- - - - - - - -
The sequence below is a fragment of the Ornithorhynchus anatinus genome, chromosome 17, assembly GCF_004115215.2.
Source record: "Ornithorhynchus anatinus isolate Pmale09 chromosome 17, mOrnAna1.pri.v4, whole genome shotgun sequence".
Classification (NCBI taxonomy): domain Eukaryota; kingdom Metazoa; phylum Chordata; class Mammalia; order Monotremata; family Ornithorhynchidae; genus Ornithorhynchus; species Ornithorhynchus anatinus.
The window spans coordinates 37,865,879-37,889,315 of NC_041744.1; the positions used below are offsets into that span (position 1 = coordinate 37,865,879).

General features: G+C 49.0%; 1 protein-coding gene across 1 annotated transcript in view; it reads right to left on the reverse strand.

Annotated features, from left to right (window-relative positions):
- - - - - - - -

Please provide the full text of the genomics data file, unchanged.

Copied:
The sequence below is a fragment of the Ornithorhynchus anatinus genome, chromosome 17, assembly GCF_004115215.2.
Source record: "Ornithorhynchus anatinus isolate Pmale09 chromosome 17, mOrnAna1.pri.v4, whole genome shotgun sequence".
Classification (NCBI taxonomy): domain Eukaryota; kingdom Metazoa; phylum Chordata; class Mammalia; order Monotremata; family Ornithorhynchidae; genus Ornithorhynchus; species Ornithorhynchus anatinus.
The window spans coordinates 37,865,879-37,889,315 of NC_041744.1; the positions used below are offsets into that span (position 1 = coordinate 37,865,879).

General features: G+C 49.0%; 1 protein-coding gene across 1 annotated transcript in view; it reads right to left on the reverse strand.

Annotated features, from left to right (window-relative positions):